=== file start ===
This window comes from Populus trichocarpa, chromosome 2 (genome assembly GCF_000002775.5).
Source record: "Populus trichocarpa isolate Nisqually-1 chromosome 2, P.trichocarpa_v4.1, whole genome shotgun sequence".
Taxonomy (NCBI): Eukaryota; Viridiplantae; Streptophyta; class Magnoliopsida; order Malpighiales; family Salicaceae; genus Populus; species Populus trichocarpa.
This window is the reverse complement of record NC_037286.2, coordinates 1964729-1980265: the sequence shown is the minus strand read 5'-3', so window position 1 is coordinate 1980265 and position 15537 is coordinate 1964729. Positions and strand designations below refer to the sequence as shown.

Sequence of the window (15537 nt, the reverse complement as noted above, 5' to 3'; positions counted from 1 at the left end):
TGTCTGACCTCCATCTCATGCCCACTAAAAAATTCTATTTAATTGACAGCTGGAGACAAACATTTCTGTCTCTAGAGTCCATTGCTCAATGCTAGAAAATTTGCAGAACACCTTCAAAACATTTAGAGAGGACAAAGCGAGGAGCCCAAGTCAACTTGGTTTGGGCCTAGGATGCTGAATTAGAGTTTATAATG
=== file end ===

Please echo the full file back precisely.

This window comes from Populus trichocarpa, chromosome 2 (genome assembly GCF_000002775.5).
Source record: "Populus trichocarpa isolate Nisqually-1 chromosome 2, P.trichocarpa_v4.1, whole genome shotgun sequence".
Taxonomy (NCBI): Eukaryota; Viridiplantae; Streptophyta; class Magnoliopsida; order Malpighiales; family Salicaceae; genus Populus; species Populus trichocarpa.
This window is the reverse complement of record NC_037286.2, coordinates 1964729-1980265: the sequence shown is the minus strand read 5'-3', so window position 1 is coordinate 1980265 and position 15537 is coordinate 1964729. Positions and strand designations below refer to the sequence as shown.

Sequence of the window (15537 nt, the reverse complement as noted above, 5' to 3'; positions counted from 1 at the left end):
TGTCTGACCTCCATCTCATGCCCACTAAAAAATTCTATTTAATTGACAGCTGGAGACAAACATTTCTGTCTCTAGAGTCCATTGCTCAATGCTAGAAAATTTGCAGAACACCTTCAAAACATTTAGAGAGGACAAAGCGAGGAGCCCAAGTCAACTTGGTTTGGGCCTAGGATGCTGAATTAGAGTTTATAATG